(7) Thou shalt have none other gods before me.—Literally, upon my face, in addition to my presence; or, as Rashi says, “in any place where I am, that is, in the whole world.” “Whither shall I go from Thy Spirit, or whither shall I flee from Thy face?” Idols are, at the very best, only masks which man puts upon the face of God, insulting to His dignity, and tending to conceal Him from our view.
(8,9) These two verses should be closely connected, according to the idiom of the original, “Thou shalt not make to thyself any of these things for the purpose of bowing down to them or worshipping them.”
(9) Visiting the iniquity of the fathers upon the children.—There are no sins which so surely entail penal consequences upon succeeding generations as the abominations of idolatry. All idolatry means the degradation of the Divine image in man. But it is not meant here that the soul of the son shall die for the father. The penalty extends only “to them that hate me.”
(10) Them that love me.—We have an echo of this commandment in the words of our Saviour: “If ye love me, keep my commandments” (John 14:15). The promise of His presence with us through the “other Comforter” compensates for the absence of any visible image. As love in this verse is practical, so is hatred in the previous verse. To hate God is to disobey His commandments.
(11) Take . . . in vain.—Literally, Thou shalt not put the name of Jehovah thy God to vanity: i.e., to anything that is false, or hollow, or unreal. Primarily, it is false swearing that is forbidden here; but the extension of the principle to vain and rash swearing, or the light use of the Name without real cause, is sufficiently obvious.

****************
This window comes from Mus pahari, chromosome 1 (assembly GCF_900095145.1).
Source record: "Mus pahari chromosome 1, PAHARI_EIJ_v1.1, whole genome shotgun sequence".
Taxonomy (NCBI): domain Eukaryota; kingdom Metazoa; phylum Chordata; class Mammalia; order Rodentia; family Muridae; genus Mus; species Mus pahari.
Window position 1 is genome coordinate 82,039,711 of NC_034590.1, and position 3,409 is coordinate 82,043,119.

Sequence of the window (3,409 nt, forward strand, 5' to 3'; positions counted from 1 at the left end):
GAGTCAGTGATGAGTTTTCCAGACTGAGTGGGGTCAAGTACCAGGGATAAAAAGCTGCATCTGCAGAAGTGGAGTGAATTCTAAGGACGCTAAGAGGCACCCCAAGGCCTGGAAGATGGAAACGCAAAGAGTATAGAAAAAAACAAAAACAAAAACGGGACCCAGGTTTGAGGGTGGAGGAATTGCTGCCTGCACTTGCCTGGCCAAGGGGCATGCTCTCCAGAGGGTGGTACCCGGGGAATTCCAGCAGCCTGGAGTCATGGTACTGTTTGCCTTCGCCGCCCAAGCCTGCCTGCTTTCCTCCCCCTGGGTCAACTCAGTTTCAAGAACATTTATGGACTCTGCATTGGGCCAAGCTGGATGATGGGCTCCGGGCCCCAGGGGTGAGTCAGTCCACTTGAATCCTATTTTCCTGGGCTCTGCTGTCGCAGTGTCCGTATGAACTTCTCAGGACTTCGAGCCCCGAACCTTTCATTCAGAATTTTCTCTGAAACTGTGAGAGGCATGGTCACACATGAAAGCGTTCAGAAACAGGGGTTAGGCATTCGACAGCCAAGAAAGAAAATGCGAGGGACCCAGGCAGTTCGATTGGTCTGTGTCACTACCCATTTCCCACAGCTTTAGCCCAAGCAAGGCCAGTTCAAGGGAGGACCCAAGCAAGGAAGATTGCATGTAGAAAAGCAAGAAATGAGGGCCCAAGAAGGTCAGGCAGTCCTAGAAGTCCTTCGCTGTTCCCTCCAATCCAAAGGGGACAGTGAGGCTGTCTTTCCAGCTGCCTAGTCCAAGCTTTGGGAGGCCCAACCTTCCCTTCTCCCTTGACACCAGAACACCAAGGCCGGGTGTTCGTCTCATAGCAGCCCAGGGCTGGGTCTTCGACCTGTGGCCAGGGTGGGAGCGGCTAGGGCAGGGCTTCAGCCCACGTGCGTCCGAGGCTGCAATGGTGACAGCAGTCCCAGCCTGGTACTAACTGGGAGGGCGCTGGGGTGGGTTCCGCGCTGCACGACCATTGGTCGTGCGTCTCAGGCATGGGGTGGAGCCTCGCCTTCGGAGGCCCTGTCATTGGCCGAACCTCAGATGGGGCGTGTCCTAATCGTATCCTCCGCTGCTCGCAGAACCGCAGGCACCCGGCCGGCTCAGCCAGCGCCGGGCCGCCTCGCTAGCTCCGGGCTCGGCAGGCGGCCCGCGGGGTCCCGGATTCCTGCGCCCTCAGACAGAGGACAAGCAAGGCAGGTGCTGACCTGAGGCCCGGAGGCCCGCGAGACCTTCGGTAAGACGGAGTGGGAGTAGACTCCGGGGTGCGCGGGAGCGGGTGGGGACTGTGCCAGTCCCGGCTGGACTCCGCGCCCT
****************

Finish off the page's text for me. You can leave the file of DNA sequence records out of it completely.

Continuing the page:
(12-15) The language of this commandment is identical with the form it takes in Exodus only so far as the 13th and 14th verses are concerned; and even here the special mention of the ox and the ass is confined to Deuteronomy. The introduction and the close of the command, which gives the reason for it, are different here. The reason drawn from the creation is not mentioned; the reason drawn from the exodus is. This fact illustrates the observation that in Deuteronomy we find “the Gospel of the Pentateuch.” If for the exodus of Israel we substitute here “the exodus of Christ, which He accomplished at Jerusalem,” not so much by His death as by His resurrection, we have a reason for keeping not the Sabbath, but the Lord’s Day.